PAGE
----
Affine transforms - matrix algebra: equals

Jim Graham james.graham at
Tue Aug 21 14:31:37 PDT 2012

I think a single value might not be best for reasons that I think you 
pointed out in a later email.

If I was going to compare transforms, I would want to know "are all 
coordinates in this range transformed into values in the output space 
that are within this error bound of each other".  In other words:

	forall x,y[,z] in region of interest
	    if (t1(x,y[,z]) not within E of t2(x,y[,z]))
	        return false
	return true

Obviously, you'd just calculate the potential differences of t1 and t2 
rather than do an exhaustive search, but that would define the potential 
operation of interest.  This can't be done by simply comparing the 
elements of t1 and t2 to be "within E" because a translate factor has a 
simpler impact on the differences than a scale factor.  If we embrace 
perspective transforms then having a perspective factor change by a very 
tiny number would cause huge differences in the output due to the 
implicit divide that will come when the coordinate is normalized.

I guess I'd vote to leave it out for now and let developers write their own?


On 8/21/2012 11:05 AM, Pavel Safrata wrote:
> Sounds good.
> The errbound is a double wich says that particular elements can differ
> by its value to be considered "equal", right? Or should it rather be
> some multiplicative coefficient?
> Seems like we again face the problem of forbidden isSimilar/isIdentical.
> Can we find some verb to improve code readability? What about
> Transform.resembles(Transform t, double range)?
> Thanks,
> Pavel
> On 21.8.2012 19:52, Jim Graham wrote:
>> One problem is that transforms can often produce indistinguishable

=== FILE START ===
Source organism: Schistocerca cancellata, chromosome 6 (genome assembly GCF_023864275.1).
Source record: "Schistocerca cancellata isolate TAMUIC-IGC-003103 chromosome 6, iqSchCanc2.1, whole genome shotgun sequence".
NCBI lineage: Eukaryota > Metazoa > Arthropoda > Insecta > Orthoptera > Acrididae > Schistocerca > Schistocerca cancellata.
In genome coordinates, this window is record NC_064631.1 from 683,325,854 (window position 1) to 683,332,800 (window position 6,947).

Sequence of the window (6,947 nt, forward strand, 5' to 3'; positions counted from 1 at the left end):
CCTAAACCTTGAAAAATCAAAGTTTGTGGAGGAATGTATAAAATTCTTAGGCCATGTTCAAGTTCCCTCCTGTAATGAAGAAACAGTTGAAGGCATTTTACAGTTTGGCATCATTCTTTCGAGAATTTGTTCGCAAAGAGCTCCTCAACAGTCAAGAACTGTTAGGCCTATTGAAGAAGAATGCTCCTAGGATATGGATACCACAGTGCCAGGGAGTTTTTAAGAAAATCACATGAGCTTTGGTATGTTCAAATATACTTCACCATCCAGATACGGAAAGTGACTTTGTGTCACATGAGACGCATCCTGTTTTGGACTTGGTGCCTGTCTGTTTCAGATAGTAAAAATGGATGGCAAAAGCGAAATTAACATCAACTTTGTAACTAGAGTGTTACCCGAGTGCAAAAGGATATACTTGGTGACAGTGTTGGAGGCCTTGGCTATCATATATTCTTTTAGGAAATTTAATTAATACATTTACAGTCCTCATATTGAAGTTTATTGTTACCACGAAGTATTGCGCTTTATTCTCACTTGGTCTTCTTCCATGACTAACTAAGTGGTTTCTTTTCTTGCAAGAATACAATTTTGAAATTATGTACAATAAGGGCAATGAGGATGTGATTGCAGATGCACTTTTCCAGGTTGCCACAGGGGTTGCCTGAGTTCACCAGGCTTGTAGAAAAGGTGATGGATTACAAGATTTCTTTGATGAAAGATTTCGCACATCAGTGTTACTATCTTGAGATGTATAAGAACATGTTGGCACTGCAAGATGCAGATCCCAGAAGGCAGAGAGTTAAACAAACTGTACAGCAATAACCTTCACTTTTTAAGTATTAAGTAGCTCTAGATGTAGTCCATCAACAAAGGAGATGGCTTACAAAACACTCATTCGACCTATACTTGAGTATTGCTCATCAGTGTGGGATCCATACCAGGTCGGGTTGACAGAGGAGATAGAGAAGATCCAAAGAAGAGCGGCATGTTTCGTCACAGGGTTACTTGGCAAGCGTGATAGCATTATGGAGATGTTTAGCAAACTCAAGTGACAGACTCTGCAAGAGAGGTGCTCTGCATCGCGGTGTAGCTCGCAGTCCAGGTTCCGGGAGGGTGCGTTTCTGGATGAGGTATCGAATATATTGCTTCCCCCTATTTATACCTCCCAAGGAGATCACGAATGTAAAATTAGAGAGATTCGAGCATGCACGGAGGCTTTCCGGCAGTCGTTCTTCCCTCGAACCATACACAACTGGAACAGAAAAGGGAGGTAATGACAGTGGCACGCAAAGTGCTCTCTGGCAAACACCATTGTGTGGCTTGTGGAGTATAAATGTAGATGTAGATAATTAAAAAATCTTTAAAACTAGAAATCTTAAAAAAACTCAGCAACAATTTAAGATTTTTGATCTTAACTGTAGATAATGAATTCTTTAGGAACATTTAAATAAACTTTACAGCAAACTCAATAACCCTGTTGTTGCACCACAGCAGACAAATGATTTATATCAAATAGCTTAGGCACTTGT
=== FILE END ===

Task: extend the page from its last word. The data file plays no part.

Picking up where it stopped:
>> results, but not compare equal. They are based on floating point and
>> == is not a good operator to use in floating point code. Nearly all
>> cases where one might expect to find that in the rendering code we
>> tend to have "closeTo(a, b, err)" methods instead which compare the
>> values with an error bound.
>> As a result, I think it might be better to leave hashCode and the
>> Object.equals() methods alone, avoid setting the expectation that they
>> are useful operations on transforms, and instead implement an
>> alternate method that does not override or overload those methods and
>> points out the potential caveats of Transform comparison:
>> Transform.?identical/similar?(tx, errbound);
>> ...jim
>> On 8/21/2012 10:34 AM, Pavel Safrata wrote:
>>> Hello again,
>>> there are some requests for implementing Transform.equals(). Determining
>>> whether or not two transforms equal may indeed be useful. The question
>>> is: do we want to implement equals() and hashCode() and thereby break
>>> usage of (mutable) Transforms in hash-based collections? Or would some
>>> transformEquals(Transform) method do? I like neither of those options. I
>>> would probably do as much as possible to avoid implementing hashCode()
>>> for mutable objects but let me first hear some opinions on this..
>>> Thanks,
>>> Pavel

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